But just as I did during Advent last year (ironically, amidst the struggle of waiting for pregnancy and a baby), I’ve begun considering another new mama: Mary. I consider how physically spent, disillusioned, and weak I am, and then I shudder to think of Mary’s circumstances: literally being hauled across the desert on the back of an ass at 39+ weeks pregnant, being told that actually you can’t give birth to the Son of God in a bed, or even indoors for that matter, but that there’s a barn out back you’re welcome to. And yet, nowhere in the Christmas narrative does Mary lose it because the nursery wasn’t done or because she forgot Jesus’ Feltman going-home outfit or because her milk didn’t come in quickly.

Mary showed herself some grace. She knew that at the end of the day, Jesus was going to be all right, that her value and worth was linked not to the degree to which she fulfilled the demands set before her (or that she perhaps set for herself), and that she was not God. She knew that this baby boy of hers had come into the world that she might be free of the burden of the law, and that He was the righteous one, not she.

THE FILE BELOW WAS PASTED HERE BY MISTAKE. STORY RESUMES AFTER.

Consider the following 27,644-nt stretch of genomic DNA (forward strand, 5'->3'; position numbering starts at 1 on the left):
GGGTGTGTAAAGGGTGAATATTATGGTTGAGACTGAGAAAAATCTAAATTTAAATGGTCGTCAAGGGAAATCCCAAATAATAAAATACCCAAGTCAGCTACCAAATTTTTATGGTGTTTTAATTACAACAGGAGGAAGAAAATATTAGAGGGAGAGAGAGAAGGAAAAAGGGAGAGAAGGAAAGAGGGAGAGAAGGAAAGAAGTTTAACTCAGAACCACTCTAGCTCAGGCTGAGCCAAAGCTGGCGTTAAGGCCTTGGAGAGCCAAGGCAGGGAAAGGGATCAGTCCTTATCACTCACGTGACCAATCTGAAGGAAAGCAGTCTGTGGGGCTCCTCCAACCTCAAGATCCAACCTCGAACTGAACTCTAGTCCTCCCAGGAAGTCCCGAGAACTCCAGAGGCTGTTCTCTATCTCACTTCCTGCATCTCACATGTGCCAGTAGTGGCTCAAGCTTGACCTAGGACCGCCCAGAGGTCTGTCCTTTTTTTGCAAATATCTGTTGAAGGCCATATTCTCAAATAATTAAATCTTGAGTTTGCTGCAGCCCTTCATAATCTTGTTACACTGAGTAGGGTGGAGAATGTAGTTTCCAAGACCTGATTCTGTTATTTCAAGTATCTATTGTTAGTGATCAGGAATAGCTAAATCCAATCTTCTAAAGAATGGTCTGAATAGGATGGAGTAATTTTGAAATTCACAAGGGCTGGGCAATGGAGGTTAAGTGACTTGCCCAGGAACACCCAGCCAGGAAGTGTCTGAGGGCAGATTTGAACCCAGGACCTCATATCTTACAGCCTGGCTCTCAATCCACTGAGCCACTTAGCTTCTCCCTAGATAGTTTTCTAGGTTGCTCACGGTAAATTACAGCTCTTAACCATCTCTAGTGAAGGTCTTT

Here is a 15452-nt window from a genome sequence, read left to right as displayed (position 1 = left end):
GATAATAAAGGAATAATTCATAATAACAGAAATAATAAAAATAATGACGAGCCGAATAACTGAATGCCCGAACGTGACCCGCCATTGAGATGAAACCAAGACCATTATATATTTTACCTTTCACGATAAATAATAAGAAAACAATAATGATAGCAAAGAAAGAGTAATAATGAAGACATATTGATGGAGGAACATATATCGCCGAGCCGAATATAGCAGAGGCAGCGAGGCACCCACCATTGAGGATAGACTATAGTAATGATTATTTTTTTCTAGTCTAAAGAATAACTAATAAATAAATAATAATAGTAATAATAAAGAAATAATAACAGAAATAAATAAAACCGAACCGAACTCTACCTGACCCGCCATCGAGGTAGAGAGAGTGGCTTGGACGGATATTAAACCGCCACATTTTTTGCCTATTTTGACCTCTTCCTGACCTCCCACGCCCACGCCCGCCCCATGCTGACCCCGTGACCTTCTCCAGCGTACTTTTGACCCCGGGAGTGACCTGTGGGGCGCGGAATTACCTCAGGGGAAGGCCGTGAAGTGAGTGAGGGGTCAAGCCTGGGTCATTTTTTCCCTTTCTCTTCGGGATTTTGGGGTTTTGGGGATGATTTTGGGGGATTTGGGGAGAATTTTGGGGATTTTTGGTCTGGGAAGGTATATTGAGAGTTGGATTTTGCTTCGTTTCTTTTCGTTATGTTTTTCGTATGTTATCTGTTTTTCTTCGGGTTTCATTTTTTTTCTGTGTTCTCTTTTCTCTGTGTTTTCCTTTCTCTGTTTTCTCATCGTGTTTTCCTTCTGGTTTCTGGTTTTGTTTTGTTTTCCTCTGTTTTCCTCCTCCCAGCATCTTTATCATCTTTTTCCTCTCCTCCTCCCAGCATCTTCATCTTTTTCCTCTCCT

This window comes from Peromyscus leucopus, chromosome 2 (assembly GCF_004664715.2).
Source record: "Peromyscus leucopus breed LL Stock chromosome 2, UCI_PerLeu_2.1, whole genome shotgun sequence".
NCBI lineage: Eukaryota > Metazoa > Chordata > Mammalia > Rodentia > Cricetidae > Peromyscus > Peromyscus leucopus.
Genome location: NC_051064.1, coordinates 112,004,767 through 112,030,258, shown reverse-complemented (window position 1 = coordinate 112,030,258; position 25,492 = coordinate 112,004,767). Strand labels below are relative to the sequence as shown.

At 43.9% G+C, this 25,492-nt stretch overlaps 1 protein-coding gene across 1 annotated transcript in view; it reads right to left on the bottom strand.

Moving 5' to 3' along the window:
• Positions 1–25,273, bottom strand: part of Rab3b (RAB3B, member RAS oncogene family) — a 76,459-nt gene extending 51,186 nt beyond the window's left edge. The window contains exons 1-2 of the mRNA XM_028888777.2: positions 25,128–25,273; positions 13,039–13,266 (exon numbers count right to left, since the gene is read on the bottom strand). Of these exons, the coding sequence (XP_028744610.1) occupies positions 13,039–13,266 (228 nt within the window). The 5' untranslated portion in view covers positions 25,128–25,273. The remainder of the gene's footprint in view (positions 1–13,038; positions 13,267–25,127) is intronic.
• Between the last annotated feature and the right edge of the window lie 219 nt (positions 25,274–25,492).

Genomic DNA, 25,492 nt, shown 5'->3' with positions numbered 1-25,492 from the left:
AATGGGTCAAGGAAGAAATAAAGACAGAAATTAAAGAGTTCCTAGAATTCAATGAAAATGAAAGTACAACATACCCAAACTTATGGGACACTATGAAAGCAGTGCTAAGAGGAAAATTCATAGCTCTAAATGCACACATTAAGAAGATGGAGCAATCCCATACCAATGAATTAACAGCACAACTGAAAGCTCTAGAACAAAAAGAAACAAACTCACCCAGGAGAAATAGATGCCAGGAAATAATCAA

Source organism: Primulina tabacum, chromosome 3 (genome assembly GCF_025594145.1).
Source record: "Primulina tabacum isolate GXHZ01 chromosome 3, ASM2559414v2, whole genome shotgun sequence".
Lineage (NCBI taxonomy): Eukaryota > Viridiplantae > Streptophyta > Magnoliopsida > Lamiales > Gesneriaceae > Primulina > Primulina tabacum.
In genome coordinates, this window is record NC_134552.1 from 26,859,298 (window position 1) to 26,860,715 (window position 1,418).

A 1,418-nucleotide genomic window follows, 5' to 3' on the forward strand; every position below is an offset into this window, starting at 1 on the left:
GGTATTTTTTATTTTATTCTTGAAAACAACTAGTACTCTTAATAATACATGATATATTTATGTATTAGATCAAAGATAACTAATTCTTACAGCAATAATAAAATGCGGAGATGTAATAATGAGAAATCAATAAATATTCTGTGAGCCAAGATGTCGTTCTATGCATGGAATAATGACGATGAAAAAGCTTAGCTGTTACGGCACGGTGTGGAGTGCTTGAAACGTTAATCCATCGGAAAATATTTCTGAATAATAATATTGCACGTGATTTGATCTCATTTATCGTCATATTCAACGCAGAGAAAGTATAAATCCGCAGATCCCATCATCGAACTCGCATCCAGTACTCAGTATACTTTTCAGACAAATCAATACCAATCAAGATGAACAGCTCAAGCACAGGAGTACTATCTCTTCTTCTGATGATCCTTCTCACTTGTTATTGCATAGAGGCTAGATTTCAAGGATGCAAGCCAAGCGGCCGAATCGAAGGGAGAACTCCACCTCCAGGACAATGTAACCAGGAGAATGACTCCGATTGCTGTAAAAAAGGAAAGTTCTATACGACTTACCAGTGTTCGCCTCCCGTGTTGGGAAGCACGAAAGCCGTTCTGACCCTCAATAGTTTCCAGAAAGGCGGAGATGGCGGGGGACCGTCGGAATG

Mary’s story helps me remember that my worth comes not from whether I’m “doing it right,” or whether I breast feed or not, or whether my baby doesn’t cry during church, or whether I carried full term. Her story helps me remember that I am, in fact, not God, but a fallen human. Because if Mary—a teenager who gave birth sans epidural atop some straw and then had strangers show up in her delivery room with weird gifts—if she can have a little post-partum grace, then, shoot, I can too.